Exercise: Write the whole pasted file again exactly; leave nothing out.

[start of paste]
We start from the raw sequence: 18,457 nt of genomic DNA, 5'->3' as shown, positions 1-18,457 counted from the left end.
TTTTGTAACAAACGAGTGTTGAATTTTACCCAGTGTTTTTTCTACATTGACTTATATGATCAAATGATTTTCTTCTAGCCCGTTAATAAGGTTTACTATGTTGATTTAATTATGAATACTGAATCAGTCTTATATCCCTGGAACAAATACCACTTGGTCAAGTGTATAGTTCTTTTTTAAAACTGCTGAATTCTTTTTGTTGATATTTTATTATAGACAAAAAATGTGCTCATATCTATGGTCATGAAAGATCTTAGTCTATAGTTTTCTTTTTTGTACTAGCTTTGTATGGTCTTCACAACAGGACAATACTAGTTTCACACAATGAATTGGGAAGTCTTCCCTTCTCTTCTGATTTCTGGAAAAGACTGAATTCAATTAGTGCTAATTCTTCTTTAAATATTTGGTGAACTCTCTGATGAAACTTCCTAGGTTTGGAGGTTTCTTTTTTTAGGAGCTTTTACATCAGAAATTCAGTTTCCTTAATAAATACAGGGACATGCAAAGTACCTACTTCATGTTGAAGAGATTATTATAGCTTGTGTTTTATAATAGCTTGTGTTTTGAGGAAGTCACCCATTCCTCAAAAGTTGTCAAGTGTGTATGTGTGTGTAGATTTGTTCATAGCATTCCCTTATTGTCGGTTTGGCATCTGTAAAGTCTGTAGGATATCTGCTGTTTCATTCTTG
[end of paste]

We start from the raw sequence: 18,457 nt of genomic DNA, 5'->3' as shown, positions 1-18,457 counted from the left end.
TTTTGTAACAAACGAGTGTTGAATTTTACCCAGTGTTTTTTCTACATTGACTTATATGATCAAATGATTTTCTTCTAGCCCGTTAATAAGGTTTACTATGTTGATTTAATTATGAATACTGAATCAGTCTTATATCCCTGGAACAAATACCACTTGGTCAAGTGTATAGTTCTTTTTTAAAACTGCTGAATTCTTTTTGTTGATATTTTATTATAGACAAAAAATGTGCTCATATCTATGGTCATGAAAGATCTTAGTCTATAGTTTTCTTTTTTGTACTAGCTTTGTATGGTCTTCACAACAGGACAATACTAGTTTCACACAATGAATTGGGAAGTCTTCCCTTCTCTTCTGATTTCTGGAAAAGACTGAATTCAATTAGTGCTAATTCTTCTTTAAATATTTGGTGAACTCTCTGATGAAACTTCCTAGGTTTGGAGGTTTCTTTTTTTAGGAGCTTTTACATCAGAAATTCAGTTTCCTTAATAAATACAGGGACATGCAAAGTACCTACTTCATGTTGAAGAGATTATTATAGCTTGTGTTTTATAATAGCTTGTGTTTTGAGGAAGTCACCCATTCCTCAAAAGTTGTCAAGTGTGTATGTGTGTGTAGATTTGTTCATAGCATTCCCTTATTGTCGGTTTGGCATCTGTAAAGTCTGTAGGATATCTGCTGTTTCATTCTTG